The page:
• 90. The total number of children in the age category to . years in the period - , based on allmunicipalities in Serbia is presented in Table . According to the data obtained from the RZS (RSO), wesee that the total number of children in age category to . years was , in , , in ,and , in . Over all three analyzed years, there were about % of female children in the agecategory – . years.Table . Total number of children in the age category – . years in the period -Year Total number of children – . years Number of female children – . years (%) , , ( %) , , ( %) , , ( %)Source: RZS (RSO) and authors’ calculations.A. Information on Preschool Expenditures from the TreasuryTotal Preschool Expenses per Type of Preschool (in dinars)Using information on preschool expenses from the Treasury and dividing total expenses on preschoolwith a proportion of children in each age group (crèche, KG, and PPP) per year and per municipalityenabled us to indirectly calculate actual costs per type of PE institution over the three benchmarkedyears ( – ) for all municipalities in Serbia. The formula looks as follows:where TPE denotes the total preschool expenses and PSU denotes the preschool institution. For thebrevity of exposition, we have dropped the indexes i indicating municipality (i= , ) and t indicating year(t = – ). We used Equation above in order to calculate total PE expenditures (from Governmentand parents), as well as PE expenditures per type of preschool institution. The actual number of municipalities is . However, because the data from the Treasury are missing for some municipalities, we had to drop these municipalities from further analysis. COSTING MODELS FOR ENSURING PRESCHOOL EDUCATION FOR ALL 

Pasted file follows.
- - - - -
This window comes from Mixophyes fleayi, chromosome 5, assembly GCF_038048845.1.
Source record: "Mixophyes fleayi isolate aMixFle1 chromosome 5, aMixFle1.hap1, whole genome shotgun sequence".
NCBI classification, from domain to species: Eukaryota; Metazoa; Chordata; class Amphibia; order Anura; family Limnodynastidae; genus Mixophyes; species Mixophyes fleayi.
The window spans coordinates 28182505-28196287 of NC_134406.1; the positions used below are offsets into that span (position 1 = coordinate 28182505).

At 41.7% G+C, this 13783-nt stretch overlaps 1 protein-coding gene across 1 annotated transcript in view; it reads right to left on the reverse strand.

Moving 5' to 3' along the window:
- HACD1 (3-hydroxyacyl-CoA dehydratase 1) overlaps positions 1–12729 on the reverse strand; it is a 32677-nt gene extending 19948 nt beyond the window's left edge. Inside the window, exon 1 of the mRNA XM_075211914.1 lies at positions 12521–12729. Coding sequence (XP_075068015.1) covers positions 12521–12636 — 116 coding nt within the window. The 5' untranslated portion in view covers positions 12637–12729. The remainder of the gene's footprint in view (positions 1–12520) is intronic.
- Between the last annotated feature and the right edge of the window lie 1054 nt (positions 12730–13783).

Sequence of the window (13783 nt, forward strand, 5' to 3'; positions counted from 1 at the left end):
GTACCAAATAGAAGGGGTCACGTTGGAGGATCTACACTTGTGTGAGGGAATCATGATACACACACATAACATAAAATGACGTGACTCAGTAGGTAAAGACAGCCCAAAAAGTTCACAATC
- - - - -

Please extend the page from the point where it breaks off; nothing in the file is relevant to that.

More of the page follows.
• 91. Categories of Expenses Listed in the Official Gazette (Službeni Glasnik, in Serbian) “Rashodi za zaposlene” “Plate, dodaci i naknade zaposlenih (zarade)” “Plate, dodaci i naknade zaposlenih (zarade)” “Socijalni doprinosi na teret poslodavca” “Doprinos za penzijsko i invalidsko osiguranje” “Doprinos za zdravstveno osiguranje” “Doprinos za nezaposlenost” “Naknade u naturi” “Naknade u naturi” “Socijalna davanja zaposlenima” “Isplata naknada za vreme odsustvovanja s posla na teret fondova” “Rashodi za obrazovanje dece zaposlenih” “Otpremnine i pomoci” “Pomoc u medicinskom lecenju zaposlenog ili clanova uze porodice i druge pomoci zaposlenom” “Naknade troskova za zaposlene” “Naknade troskova za zaposlene” “Nagrade zaposlenima i ostali posebni rashodi” “Nagrade zaposlenima i ostali posebni rashodi” “Koriscenje usluga i roba” “Stalni troskovi” “Troskovi platnog prometa i bankarskih usluga” “Energetske usluge” “Komunalne usluge” “Usluge komunikacija” “Troskovi osiguranja” “Zakup imovine i opreme” “Ostali troskovi” “Troskovi putovanja” “Troskovi sluzbenih putovanja u zemlji” “Troskovi sluzbenih putovanja u inostranstvo” “Troskovi putovanja u okviru redovnog rada” “Troskovi putovanja ucenika” “Ostali troskovi transporta” “Usluge po ugovoru” “Administrativne usluge” “Kompjuterske usluge” “Usluge obrazovanja i usavrsavanja zaposlenih” “Usluge informisanja” “Strucne usluge” “Usluge za domacinstvo i ugostiteljstvo” Categories , , and were not defined in the Official Gazette (Službeni Glasnik). They have been categorized as a part of the broader category, defined by the first two digits. INVESTING IN EARLY CHILDHOOD EDUCATION IN SERBIA